The uninsulated primary wires coming from the east side of Barham Street, across said street and across a portion of the Cloud lot to the pole in his property line, passed over the entrance driveway from Barham Street on the Cloud lot, which driveway was south of the dwelling. The top wire of the primary line was referred to as the "hot wire" located about 3½ feet above the neutral wire. This pole in the Cloud property line was the same size pole that was used along Barham Street, was 35' long, set 6' in the ground, at a slight angle leaning away from Barham Street, so as to hold these wires sufficiently tight. This pole was not fastened by guy wires to the ground. The ground was sufficiently tamped around the base of this pole when it was placed. However, the tension of the primary line had, by the time of the accident in question, drawn this pole so that it leaned slightly toward the street. The record is perfectly clear and undisputed, by all the testimony, that this hot wire was not closer to the ground than 20' and the neutral line not closer than 18' to the ground, the witnesses merely estimating that distance. However, within a few hours and on the same day of the accident, exact measurements were made to determine the height of each of those lines from the ground. There is no dispute about these measurements whatever. The top wire was 24' 6" above the ground, and the lower, or neutral wire, 21' 6" above the ground. Photographic Exhibit 3 to the testimony of William Kelley, introduced by plaintiff, shows a fair picture of the south end of this Cloud house, the transformer pole in the Cloud property line, and the transformer pole on the east side of Barham Street, together with the respective power lines between the poles and those going to the Cloud dwelling, approximately at the southwest corner near the eave of the house.

On the day of the accident, Walter Buel Coatney and his cousin, Robert Neal Coatney, in their effort to sell a television to Mr. Cloud, took their two-wheel rubber-tired trailer on which there was an aerial with antenna, referred to as portable aerial equipment used in the demonstration of television sets to prospective customers, to the Cloud lot, and either by hand or automobile backed that trailer up the driveway of the Cloud lot, then over to the lefthand or south side of the driveway close to the property line and proceeded to erect that aerial and antenna into the space approximately 47' high, placed a television set in the Cloud residence, brought a lead-in wire from the aerial in under these high-powered uninsulated lines and into the apartment occupied by Cloud, connecting same to the television set, and left it there for three days. No difficulty seems to have been experienced at the time this aerial was erected. One Alan Kelley, a brother-in-law and Administrator of the estate of *428 Robert Neal Coatney, was present with the two Coatney young men at the time of the erection of this aerial and antenna, and when the connection was made to the television set. He was a witness for plaintiff and testified about his presence and what he did.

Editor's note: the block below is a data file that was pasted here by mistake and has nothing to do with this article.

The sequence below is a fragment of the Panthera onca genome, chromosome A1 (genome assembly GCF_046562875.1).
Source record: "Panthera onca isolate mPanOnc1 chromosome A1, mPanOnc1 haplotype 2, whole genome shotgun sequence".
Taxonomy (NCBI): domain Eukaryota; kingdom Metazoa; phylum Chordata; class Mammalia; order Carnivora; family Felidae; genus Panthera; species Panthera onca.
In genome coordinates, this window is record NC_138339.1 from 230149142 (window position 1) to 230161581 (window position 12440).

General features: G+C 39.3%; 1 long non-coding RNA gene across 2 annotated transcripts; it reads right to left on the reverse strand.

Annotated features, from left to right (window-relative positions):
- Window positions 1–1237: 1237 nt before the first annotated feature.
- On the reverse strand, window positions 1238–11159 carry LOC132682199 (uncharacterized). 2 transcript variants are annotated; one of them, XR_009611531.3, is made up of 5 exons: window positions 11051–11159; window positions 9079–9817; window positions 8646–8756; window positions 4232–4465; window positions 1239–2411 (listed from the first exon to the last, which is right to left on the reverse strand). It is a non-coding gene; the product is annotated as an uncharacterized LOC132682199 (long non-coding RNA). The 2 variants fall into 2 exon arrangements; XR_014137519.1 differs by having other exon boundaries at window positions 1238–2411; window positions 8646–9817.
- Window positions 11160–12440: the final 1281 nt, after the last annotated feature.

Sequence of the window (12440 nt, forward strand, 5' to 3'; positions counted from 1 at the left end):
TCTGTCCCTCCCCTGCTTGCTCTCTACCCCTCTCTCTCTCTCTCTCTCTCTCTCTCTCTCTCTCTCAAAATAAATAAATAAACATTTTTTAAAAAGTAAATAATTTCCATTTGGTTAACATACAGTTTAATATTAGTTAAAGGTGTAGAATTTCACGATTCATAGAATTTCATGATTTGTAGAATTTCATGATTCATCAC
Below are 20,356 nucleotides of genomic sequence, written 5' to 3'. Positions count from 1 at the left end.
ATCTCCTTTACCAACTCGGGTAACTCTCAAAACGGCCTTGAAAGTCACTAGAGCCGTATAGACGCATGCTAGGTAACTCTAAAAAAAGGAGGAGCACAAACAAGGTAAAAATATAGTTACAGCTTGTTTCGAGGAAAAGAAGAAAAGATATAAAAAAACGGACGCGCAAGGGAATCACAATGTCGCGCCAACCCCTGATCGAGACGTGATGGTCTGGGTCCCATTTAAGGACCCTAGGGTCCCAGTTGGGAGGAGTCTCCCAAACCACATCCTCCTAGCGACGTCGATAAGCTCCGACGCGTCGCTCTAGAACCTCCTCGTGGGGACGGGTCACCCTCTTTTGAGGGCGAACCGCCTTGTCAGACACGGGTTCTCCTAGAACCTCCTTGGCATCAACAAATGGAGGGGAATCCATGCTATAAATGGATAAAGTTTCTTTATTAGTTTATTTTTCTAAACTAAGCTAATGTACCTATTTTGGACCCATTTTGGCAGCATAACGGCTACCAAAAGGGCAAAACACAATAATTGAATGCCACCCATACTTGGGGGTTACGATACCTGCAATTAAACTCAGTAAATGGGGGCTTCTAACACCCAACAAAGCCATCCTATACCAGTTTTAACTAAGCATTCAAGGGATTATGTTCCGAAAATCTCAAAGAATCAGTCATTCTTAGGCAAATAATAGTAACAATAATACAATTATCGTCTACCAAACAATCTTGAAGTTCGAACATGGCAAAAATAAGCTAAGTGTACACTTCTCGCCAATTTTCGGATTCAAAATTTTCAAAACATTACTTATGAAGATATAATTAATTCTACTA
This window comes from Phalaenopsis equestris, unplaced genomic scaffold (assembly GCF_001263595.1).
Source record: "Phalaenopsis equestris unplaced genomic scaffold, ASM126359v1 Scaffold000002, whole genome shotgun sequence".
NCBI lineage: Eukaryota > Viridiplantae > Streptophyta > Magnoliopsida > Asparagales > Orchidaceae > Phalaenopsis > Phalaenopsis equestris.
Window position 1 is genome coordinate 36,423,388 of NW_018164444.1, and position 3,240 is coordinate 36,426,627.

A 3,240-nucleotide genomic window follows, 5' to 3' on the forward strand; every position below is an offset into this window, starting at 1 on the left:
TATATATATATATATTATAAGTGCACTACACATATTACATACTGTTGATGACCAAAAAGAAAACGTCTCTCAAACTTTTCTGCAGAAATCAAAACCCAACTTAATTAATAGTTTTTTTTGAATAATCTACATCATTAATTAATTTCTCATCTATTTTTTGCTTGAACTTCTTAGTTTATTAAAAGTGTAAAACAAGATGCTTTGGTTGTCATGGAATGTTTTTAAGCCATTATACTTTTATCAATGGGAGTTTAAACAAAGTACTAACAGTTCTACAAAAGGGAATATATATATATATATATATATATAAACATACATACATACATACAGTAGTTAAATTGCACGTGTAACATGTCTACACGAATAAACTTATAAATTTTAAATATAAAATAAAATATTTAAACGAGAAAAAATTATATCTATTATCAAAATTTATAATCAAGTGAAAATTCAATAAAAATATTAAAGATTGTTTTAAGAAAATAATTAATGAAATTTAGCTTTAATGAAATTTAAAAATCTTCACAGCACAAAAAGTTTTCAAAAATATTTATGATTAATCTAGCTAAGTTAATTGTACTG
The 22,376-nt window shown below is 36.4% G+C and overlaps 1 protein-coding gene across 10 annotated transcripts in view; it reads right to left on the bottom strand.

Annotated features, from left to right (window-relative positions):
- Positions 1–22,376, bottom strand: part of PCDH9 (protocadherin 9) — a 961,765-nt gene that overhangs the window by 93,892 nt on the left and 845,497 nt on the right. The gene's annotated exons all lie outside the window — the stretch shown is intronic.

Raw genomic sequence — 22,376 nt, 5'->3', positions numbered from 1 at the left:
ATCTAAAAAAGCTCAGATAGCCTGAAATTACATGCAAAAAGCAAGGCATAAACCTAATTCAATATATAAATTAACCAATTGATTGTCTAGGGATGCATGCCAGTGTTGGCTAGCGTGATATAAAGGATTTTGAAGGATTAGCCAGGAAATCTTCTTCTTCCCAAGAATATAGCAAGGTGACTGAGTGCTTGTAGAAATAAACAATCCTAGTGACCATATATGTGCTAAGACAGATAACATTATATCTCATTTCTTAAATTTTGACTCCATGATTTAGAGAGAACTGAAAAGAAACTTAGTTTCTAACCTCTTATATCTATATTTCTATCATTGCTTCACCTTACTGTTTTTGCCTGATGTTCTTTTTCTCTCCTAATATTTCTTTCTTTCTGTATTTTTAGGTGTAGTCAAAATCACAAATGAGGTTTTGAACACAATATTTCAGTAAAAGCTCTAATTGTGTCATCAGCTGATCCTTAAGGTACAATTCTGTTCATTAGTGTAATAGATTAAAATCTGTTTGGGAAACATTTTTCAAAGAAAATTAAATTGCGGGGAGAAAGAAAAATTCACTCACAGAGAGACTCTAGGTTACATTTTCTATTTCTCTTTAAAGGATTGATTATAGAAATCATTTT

To see the whole proceeding clearly, it seems necessary to describe this trailer which carried this aerial and antenna. It had a flat platform of some type, wood or metal, affording a base for the bottom end of this aerial. The aerial was in two sections of hollow pipe, the lower section 25' in length and large enough for the upper section to be placed inside thereof, and when the bottom section had been raised, there was a crank or lever which was used to propel the upper section up from its position inside the lower section until the whole aerial protruded into the air about 47'. Guy wires were attached to the top of this aerial and came down to the platform on this trailer, so that the aerial would continue to stand when properly fastened. Just how the bottom part of this aerial was attached to this trailer platform does not appear, but witnesses refer to it as some type of hinge connection, and evidently this worked in some sort of socket, because the undisputed testimony of Kelley is that when any two of the guy wires holding it up were unfastened and turned loose, the aerial would fall in any direction. This aerial was not grounded. (R. 77)